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Translating unit designations is one of the major faults in most anglo-saxon military literature on German Army. Not only that those translations are often in the range between funny and ridicoulous they are often simply misleading, too.Writing about foreign militaries in a second language forces one to make decisions about translating rank, names, etc. There are a number of considerations to keep in mind, including accuracy, readability, authentic flavor, the expertise of your target audience, and the support of the publi
Ideally, everyone who read about the Wehrmacht would do so in German and the problem would be solved. But, to reach an English audience, you have to make compromises. Some of those compromises are forced on you by the publisher. The question Stephan hasn't answered is why he stayed true to the German designation for lower units, but decided to translate the highest units. Why not be consistent and keep all the units in German or translate all of them?Jan-Hendrik wrote:....Eine Panzerabteilung ist eine Panzerabteilung, kein 'Tank Batallion' ...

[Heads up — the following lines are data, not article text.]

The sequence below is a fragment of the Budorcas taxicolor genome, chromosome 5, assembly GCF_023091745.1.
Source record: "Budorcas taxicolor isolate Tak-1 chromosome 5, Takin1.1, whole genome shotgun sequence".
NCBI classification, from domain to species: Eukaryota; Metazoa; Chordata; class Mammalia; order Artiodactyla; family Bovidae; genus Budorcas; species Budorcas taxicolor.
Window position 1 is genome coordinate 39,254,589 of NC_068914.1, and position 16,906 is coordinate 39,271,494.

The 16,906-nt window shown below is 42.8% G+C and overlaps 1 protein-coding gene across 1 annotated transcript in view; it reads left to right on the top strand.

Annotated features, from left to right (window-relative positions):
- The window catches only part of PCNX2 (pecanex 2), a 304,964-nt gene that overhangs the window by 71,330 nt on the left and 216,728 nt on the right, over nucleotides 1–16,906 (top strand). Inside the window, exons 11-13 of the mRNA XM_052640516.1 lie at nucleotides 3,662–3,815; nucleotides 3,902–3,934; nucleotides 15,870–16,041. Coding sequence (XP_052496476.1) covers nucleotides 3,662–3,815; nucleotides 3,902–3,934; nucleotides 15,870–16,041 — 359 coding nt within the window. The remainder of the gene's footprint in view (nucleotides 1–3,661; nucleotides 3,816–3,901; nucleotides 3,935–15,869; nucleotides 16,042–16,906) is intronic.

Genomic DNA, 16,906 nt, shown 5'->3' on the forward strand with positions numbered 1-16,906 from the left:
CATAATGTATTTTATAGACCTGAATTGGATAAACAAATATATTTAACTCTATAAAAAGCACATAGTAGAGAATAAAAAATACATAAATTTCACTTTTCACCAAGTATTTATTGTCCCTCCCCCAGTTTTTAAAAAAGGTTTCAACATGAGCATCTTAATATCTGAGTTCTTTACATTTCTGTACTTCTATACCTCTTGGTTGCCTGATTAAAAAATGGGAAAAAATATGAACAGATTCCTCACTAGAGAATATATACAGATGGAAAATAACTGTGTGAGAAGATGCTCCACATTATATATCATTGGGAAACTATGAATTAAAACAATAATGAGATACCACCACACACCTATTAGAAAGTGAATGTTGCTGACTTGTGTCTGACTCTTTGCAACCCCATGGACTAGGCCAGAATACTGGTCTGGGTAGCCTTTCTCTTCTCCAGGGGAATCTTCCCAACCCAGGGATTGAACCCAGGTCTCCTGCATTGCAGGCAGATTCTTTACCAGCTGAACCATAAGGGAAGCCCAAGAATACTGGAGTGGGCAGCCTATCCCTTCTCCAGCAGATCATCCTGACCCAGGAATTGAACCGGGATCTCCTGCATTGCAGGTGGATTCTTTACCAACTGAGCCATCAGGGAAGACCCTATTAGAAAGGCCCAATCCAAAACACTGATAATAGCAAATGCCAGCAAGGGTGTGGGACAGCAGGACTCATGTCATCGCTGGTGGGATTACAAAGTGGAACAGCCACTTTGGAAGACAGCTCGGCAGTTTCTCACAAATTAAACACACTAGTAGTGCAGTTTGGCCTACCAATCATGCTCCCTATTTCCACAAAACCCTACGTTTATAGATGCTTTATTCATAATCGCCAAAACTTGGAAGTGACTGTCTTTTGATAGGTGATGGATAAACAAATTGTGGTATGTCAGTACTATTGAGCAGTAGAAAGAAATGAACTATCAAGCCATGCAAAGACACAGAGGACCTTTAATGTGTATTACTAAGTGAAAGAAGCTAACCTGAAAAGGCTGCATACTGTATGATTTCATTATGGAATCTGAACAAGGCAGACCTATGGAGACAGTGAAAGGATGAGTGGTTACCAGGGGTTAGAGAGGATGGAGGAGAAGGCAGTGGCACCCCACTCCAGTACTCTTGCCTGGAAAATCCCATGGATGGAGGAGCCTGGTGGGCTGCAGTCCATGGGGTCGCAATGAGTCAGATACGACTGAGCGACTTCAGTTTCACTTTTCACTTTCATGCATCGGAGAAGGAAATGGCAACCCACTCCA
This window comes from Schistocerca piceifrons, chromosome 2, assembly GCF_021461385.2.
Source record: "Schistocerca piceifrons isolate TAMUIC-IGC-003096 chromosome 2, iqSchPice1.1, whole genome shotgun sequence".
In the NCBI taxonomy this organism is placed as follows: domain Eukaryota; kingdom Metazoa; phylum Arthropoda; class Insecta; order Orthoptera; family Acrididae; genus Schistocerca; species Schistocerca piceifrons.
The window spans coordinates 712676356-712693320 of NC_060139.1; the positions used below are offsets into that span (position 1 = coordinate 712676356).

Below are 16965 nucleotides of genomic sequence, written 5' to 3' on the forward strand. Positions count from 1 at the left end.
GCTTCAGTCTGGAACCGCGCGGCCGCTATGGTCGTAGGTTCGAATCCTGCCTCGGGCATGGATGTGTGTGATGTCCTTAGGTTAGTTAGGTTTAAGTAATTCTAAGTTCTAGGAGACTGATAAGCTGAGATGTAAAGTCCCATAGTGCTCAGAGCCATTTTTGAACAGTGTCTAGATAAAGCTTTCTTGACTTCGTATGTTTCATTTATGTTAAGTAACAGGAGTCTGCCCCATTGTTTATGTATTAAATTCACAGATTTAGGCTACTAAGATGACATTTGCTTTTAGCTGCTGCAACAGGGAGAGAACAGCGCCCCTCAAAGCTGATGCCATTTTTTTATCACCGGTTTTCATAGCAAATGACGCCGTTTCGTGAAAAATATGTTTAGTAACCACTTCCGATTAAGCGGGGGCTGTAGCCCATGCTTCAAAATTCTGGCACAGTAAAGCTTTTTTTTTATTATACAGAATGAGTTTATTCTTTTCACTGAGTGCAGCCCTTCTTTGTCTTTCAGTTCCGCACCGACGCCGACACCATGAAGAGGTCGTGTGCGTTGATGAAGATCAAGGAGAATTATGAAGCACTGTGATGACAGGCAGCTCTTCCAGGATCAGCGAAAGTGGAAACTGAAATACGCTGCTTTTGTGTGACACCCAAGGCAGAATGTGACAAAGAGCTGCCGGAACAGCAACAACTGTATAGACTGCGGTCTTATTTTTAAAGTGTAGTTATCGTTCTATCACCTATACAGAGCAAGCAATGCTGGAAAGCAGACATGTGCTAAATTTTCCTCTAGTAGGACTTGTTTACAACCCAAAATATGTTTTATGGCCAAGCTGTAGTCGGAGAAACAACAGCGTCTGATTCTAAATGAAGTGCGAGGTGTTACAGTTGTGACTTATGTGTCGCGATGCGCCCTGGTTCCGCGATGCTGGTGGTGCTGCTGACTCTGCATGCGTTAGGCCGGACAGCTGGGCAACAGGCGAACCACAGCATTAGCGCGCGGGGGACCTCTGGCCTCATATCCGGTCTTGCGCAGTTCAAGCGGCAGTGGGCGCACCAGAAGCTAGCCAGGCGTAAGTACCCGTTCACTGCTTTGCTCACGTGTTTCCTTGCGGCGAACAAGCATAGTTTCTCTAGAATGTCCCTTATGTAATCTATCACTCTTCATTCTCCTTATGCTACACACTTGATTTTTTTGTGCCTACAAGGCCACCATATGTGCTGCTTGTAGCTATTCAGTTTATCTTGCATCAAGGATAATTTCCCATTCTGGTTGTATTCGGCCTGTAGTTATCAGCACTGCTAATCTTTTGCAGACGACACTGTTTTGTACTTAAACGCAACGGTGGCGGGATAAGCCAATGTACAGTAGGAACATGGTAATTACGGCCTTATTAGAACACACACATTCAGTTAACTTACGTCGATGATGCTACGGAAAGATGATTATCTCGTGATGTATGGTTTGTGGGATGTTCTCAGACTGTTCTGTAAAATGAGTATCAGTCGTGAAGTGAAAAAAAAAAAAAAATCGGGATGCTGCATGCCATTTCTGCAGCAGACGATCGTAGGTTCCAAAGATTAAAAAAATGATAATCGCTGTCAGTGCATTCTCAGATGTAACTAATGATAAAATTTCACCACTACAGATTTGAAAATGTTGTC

Frederick L Clemens wrote:The question Stephan hasn't answered is why he stayed true to the German designation for lower units, but decided to translate the highest units. Why not be consistent and keep all the units in German or translate all of them?
I also gave my rationale on p. viii - right or wrong - as I knew there would be someone who would question its use.Stephan H. wrote:I went back and forth on whether to use AGV or the more correct HgW. The problem lay in the fact than most books published in the west, and most of the interviews I quote from, use Army Group Vistula or AGV. Right or wrong I needed to pick something that was consistent, otherwise readers wold have to deal with two sets of terms so I selected AGV.